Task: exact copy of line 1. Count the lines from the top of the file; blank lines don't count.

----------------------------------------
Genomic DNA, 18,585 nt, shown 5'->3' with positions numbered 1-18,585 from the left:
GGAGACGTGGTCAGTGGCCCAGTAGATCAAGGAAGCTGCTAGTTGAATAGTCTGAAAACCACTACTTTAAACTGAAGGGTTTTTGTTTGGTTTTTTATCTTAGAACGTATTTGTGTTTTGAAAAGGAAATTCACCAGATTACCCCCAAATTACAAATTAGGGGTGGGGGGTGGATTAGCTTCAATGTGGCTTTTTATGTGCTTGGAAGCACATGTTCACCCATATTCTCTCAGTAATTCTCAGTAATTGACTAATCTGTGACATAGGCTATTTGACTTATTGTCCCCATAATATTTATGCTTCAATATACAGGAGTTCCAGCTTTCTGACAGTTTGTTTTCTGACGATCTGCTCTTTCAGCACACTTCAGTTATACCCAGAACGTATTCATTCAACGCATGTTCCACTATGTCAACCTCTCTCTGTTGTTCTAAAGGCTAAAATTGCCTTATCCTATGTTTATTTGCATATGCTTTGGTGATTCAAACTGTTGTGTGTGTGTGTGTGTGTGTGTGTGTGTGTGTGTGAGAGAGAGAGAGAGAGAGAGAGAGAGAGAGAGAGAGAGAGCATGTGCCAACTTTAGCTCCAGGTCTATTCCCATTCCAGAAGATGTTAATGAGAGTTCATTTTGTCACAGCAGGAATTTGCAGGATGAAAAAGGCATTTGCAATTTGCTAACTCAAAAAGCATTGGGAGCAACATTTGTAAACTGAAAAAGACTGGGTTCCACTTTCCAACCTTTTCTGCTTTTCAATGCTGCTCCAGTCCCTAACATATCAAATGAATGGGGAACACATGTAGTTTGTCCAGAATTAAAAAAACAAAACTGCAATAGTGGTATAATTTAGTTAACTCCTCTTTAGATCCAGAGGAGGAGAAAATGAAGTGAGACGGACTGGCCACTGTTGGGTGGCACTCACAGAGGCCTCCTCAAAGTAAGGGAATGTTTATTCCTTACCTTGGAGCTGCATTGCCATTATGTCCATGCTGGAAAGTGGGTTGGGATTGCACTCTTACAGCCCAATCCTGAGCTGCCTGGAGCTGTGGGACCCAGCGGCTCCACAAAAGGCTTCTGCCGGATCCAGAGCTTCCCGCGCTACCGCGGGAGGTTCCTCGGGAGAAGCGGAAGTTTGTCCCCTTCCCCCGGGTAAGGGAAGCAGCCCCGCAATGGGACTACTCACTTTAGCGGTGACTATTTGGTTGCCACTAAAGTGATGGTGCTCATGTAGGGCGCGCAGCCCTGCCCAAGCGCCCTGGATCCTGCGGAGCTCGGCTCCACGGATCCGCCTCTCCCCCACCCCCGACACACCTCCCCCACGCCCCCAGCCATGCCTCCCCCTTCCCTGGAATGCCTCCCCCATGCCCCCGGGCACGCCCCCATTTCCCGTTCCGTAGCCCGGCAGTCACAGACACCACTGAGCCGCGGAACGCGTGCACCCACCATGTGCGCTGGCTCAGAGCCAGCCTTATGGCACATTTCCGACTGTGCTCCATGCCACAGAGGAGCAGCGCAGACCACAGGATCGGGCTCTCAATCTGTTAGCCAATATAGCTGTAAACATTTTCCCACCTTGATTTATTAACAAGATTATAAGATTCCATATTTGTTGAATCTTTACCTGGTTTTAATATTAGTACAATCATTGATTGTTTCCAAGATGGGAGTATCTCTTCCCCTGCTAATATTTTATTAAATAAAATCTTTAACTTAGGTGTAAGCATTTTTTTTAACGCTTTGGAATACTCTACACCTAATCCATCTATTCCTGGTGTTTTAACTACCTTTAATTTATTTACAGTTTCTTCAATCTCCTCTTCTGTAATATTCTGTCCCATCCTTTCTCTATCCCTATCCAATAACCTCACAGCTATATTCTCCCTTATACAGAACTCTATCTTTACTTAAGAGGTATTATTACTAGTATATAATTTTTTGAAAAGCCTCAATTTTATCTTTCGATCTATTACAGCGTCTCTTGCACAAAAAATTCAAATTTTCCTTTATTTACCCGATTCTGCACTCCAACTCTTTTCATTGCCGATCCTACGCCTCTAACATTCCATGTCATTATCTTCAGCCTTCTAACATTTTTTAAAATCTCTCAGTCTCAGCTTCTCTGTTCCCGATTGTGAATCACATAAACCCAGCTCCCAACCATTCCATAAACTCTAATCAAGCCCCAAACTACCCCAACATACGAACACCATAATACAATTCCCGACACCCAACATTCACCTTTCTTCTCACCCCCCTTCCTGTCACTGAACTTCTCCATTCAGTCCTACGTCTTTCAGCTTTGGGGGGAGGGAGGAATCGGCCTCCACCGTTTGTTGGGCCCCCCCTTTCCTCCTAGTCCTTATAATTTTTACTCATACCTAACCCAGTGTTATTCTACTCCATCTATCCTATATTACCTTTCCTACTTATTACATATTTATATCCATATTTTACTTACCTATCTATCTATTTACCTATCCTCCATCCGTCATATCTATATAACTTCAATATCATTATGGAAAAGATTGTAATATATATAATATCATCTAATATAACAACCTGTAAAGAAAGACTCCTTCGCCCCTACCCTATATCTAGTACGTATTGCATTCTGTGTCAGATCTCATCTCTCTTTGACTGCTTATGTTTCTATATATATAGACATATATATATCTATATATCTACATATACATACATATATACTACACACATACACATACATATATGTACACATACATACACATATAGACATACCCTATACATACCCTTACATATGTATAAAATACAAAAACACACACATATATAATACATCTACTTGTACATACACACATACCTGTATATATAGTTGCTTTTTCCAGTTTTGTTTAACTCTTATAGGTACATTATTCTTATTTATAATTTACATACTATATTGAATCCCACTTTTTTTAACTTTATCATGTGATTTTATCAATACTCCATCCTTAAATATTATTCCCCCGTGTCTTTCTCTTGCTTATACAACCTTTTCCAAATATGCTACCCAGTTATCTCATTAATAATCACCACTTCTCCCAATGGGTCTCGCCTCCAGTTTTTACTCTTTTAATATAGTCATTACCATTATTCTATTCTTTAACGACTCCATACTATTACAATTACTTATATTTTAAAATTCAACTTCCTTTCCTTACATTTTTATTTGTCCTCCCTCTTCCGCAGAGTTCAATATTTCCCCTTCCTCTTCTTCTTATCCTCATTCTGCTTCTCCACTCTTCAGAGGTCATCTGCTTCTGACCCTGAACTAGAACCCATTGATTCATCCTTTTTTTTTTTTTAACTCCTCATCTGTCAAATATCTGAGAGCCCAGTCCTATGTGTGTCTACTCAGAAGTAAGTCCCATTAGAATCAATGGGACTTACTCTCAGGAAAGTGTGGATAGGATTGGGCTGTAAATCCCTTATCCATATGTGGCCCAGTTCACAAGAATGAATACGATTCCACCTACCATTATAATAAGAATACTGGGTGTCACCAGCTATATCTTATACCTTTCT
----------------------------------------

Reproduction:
Genomic DNA, 18,585 nt, shown 5'->3' with positions numbered 1-18,585 from the left: